.MSP files are patch files that are designed to patch or update existing applications. You may be unfamiliar with this filetype because it's not as common as files such as .MSI and .EXE, but .MSP files may be more common than you think. So what are they, and how can you install or deploy them? Let's find out.
What are .MSP files?
.MSP files are designed to patch or update existing software, the keyword here being existing. Unlike .MSI and .EXE files, .MSPs won't install an application onto a computer. Instead, .MSP files are used to update already installed applications, such as the Microsoft Office suite and other 3rd partly applications like Adobe Reader.
.MSP files are installed using Windows Installer (msiexec.exe), similar to .MSI files. Windows Installer has been an integral component of Windows operating systems for years and provides a high degree of standardization which ensures administrators can deploy these types of files without complex deployment scripts.
Installing .MSP Files
Since .MSP files use Window Installer, installation is generally pretty straightforward. As long as your default applications are configured correctly, Windows Installer should immediately launch when opening an .MSP file.
Let's look at an example. I have an old version of Adobe Acrobat Reader DC installed that can be updated using an .MSP file.
First, download the necessary update file from Adobe's website.
Once the download finishes, double click on the .MSP file.
Click through the prompts.
Click finish when done.
Once the installation finishes, you're application should be updated. In my case, Adobe Acrobat Reader DC should have gone from version 2021.007.20095 to version 2021.007.20099.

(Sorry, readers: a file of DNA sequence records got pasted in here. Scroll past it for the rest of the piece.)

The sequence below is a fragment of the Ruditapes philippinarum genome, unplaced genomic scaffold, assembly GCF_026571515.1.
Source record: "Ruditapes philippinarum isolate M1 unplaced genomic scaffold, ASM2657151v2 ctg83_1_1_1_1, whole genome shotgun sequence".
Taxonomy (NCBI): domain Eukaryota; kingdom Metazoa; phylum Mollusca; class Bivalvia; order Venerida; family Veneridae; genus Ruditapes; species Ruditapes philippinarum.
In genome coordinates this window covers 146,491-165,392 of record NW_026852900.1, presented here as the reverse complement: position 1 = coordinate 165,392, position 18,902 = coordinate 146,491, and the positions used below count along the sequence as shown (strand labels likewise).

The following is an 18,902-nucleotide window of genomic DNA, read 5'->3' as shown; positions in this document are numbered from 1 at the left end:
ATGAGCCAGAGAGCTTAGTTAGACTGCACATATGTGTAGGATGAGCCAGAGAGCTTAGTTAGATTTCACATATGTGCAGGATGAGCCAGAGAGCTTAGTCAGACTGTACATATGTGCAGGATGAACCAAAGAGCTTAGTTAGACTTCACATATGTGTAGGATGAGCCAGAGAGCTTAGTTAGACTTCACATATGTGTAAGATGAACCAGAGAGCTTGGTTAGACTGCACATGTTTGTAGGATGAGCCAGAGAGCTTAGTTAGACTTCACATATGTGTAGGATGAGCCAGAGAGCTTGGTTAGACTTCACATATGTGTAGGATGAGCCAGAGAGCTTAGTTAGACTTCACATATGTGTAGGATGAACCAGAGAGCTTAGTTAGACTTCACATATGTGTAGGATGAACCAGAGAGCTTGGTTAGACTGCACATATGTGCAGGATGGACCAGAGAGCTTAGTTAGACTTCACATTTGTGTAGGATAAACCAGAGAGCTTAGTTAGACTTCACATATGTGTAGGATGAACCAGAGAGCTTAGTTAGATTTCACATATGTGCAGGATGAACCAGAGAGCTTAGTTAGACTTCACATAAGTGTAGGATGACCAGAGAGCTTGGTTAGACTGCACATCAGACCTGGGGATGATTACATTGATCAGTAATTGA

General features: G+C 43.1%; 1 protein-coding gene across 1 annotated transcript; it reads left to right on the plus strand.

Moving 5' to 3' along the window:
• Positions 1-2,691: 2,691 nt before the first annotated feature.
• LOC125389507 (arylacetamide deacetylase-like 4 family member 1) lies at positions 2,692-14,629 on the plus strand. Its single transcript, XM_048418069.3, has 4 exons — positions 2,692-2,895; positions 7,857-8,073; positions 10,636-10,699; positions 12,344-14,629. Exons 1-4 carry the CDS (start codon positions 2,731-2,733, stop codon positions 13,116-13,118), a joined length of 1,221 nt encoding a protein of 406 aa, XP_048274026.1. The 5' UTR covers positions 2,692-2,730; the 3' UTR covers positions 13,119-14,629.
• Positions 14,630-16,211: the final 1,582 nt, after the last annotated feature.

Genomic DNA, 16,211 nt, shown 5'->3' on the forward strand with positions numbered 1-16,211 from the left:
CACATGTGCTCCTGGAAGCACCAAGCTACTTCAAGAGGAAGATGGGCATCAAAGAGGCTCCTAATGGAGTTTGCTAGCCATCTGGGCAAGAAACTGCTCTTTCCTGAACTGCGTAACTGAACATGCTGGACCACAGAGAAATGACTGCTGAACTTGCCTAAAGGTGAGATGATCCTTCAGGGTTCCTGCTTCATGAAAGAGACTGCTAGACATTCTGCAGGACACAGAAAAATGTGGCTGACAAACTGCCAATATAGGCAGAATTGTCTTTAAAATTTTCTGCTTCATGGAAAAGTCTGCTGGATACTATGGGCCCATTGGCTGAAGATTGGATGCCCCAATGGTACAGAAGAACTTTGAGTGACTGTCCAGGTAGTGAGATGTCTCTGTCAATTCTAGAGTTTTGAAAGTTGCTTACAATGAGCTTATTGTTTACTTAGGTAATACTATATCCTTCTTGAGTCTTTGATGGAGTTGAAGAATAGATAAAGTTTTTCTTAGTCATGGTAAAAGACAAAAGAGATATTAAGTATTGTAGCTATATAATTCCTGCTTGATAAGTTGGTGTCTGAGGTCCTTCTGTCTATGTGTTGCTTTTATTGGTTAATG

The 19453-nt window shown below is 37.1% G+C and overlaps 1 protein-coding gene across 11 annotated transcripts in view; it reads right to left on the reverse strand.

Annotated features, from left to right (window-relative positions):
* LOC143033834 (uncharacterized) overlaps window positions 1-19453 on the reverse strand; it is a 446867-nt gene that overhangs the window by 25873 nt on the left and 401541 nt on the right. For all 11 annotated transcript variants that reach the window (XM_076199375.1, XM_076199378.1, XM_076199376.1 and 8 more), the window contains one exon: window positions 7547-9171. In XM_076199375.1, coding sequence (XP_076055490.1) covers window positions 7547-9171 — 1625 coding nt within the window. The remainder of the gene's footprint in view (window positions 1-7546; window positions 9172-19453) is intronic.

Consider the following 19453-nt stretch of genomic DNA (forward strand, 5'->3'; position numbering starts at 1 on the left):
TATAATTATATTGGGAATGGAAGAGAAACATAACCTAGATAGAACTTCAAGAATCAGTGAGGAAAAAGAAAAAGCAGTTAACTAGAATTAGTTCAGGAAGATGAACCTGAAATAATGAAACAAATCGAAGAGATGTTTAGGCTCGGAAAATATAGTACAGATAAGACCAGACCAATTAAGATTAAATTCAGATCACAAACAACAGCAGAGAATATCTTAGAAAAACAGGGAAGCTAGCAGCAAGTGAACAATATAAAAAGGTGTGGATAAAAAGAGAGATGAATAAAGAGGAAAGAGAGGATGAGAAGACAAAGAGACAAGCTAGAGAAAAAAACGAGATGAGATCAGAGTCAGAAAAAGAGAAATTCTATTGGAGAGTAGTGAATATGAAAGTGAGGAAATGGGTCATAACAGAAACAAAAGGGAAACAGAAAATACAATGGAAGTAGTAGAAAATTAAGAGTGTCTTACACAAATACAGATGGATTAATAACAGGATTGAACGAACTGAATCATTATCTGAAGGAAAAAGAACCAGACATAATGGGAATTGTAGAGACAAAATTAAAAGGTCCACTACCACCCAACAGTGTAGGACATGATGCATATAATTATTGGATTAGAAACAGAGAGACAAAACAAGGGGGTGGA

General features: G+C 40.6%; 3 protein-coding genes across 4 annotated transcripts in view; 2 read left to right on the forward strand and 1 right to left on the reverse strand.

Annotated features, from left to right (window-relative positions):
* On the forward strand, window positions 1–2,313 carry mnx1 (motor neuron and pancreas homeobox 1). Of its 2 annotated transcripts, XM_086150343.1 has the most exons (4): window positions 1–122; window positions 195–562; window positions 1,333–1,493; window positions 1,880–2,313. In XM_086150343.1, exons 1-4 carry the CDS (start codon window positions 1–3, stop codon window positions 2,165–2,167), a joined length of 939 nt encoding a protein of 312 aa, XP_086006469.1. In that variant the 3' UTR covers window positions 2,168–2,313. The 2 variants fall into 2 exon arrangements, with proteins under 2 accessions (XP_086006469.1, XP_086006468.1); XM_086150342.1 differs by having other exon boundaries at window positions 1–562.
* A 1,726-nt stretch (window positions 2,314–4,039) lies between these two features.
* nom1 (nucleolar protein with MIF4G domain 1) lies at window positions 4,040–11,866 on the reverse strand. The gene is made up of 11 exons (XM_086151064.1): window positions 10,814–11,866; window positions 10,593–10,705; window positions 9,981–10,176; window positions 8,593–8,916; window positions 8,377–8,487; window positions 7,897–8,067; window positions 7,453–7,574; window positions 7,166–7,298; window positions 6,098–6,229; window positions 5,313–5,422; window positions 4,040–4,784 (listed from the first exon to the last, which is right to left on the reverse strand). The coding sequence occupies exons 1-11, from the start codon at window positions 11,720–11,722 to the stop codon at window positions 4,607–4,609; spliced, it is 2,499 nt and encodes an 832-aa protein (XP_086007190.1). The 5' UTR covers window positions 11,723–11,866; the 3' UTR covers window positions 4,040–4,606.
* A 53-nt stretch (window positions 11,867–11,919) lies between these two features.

Deploying .MSP Files
Installing .MSP files is usually pretty easy, and because .MSP files use Windows Installer, deploying them is also pretty straightforward. In fact, the most difficult part is often finding the correct file. Sometimes this may require extracting .MSP files from an archive file such as a .CAB or .EXE file. To demonstrate this, let's build a deployment package for an Office 2016 update in PDQ Deploy. You can find all of Microsoft's update files in the Microsoft Update Catalog. For this example, we'll download the update for KB5002032.
Head over to the Microsoft Update Catalog, enter the KB number into the search field, and click Search. Again we're using KB5002032 for this example.
Click Download next to the version you need to download, either 64-bit or 32-bit.
Click the .CAB file link to begin the download.
Once the file is downloaded, double-click it to view the contents of the file.
Inside the .CAB file, you'll find an .MSP file and an .XML file. Create a folder inside of your PDQ Deploy repository and copy these files there.
Open up PDQ Deploy and click New Package.
Name your package and click New Step > Install Step.
Enter the path to the .MSP file in the Install File field.
Since there are only two files in this directory and both are necessary for the installation, select Include Entire Directory.
When you are finished, click Save and close the package editor.
This .MSP package is ready to be deployed to your computers. Just ensure you target computers with the correct version of Office installed on them, or you'll most likely see your deployment fail. Alternatively, you can target a specific collection as a condition built into the package itself.
.MSP files may not be as common as .MSI or .EXE files, but that doesn't mean they're any more difficult to install or deploy. In fact, as long as you have the correct .MSP file for your needs, installing or deploying them is usually quite easy. Now that you know all about .MSP files, why not check out our article where we compare .MSI and .EXE files? Since .MSP files and .MSI files both utilize Windows Installer, much of the information contained in that article is relevant to .MSP files.